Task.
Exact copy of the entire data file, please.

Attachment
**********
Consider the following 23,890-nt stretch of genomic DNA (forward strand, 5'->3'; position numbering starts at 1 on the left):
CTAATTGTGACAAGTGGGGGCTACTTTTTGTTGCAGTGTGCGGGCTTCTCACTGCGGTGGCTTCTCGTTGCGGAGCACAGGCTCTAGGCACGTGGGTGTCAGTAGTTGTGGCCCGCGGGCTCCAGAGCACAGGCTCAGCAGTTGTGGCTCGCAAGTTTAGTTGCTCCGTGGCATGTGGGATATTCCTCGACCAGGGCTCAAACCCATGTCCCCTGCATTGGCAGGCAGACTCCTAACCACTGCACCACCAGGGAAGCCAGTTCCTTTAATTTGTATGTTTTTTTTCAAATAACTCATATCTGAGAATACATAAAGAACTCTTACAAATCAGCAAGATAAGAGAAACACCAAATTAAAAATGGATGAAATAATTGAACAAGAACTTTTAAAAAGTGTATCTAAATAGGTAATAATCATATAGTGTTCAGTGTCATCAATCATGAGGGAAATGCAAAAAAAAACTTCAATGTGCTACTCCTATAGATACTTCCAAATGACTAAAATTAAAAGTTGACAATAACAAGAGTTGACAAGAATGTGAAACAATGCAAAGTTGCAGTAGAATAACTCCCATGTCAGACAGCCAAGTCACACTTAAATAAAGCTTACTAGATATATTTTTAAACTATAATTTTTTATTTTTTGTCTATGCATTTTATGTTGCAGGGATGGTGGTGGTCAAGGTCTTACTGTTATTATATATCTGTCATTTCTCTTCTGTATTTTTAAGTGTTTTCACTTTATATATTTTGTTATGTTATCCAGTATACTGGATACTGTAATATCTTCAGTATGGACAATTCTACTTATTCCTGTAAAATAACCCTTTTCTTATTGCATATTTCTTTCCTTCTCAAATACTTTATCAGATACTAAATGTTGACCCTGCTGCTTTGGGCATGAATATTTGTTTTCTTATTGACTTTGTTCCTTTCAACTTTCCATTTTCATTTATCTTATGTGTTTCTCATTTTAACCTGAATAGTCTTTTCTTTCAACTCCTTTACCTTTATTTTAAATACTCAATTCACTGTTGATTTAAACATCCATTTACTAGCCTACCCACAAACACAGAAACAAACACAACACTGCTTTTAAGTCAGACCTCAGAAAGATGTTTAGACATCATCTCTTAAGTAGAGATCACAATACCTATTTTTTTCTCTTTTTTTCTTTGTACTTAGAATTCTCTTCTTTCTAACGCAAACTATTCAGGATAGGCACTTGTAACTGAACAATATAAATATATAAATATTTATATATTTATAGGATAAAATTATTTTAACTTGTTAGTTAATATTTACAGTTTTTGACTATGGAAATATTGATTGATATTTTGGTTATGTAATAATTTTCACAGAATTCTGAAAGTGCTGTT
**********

Consider the following 23,890-nt stretch of genomic DNA (forward strand, 5'->3'; position numbering starts at 1 on the left):
CTAATTGTGACAAGTGGGGGCTACTTTTTGTTGCAGTGTGCGGGCTTCTCACTGCGGTGGCTTCTCGTTGCGGAGCACAGGCTCTAGGCACGTGGGTGTCAGTAGTTGTGGCCCGCGGGCTCCAGAGCACAGGCTCAGCAGTTGTGGCTCGCAAGTTTAGTTGCTCCGTGGCATGTGGGATATTCCTCGACCAGGGCTCAAACCCATGTCCCCTGCATTGGCAGGCAGACTCCTAACCACTGCACCACCAGGGAAGCCAGTTCCTTTAATTTGTATGTTTTTTTTCAAATAACTCATATCTGAGAATACATAAAGAACTCTTACAAATCAGCAAGATAAGAGAAACACCAAATTAAAAATGGATGAAATAATTGAACAAGAACTTTTAAAAAGTGTATCTAAATAGGTAATAATCATATAGTGTTCAGTGTCATCAATCATGAGGGAAATGCAAAAAAAAACTTCAATGTGCTACTCCTATAGATACTTCCAAATGACTAAAATTAAAAGTTGACAATAACAAGAGTTGACAAGAATGTGAAACAATGCAAAGTTGCAGTAGAATAACTCCCATGTCAGACAGCCAAGTCACACTTAAATAAAGCTTACTAGATATATTTTTAAACTATAATTTTTTATTTTTTGTCTATGCATTTTATGTTGCAGGGATGGTGGTGGTCAAGGTCTTACTGTTATTATATATCTGTCATTTCTCTTCTGTATTTTTAAGTGTTTTCACTTTATATATTTTGTTATGTTATCCAGTATACTGGATACTGTAATATCTTCAGTATGGACAATTCTACTTATTCCTGTAAAATAACCCTTTTCTTATTGCATATTTCTTTCCTTCTCAAATACTTTATCAGATACTAAATGTTGACCCTGCTGCTTTGGGCATGAATATTTGTTTTCTTATTGACTTTGTTCCTTTCAACTTTCCATTTTCATTTATCTTATGTGTTTCTCATTTTAACCTGAATAGTCTTTTCTTTCAACTCCTTTACCTTTATTTTAAATACTCAATTCACTGTTGATTTAAACATCCATTTACTAGCCTACCCACAAACACAGAAACAAACACAACACTGCTTTTAAGTCAGACCTCAGAAAGATGTTTAGACATCATCTCTTAAGTAGAGATCACAATACCTATTTTTTTCTCTTTTTTTCTTTGTACTTAGAATTCTCTTCTTTCTAACGCAAACTATTCAGGATAGGCACTTGTAACTGAACAATATAAATATATAAATATTTATATATTTATAGGATAAAATTATTTTAACTTGTTAGTTAATATTTACAGTTTTTGACTATGGAAATATTGATTGATATTTTGGTTATGTAATAATTTTCACAGAATTCTGAAAGTGCTGTT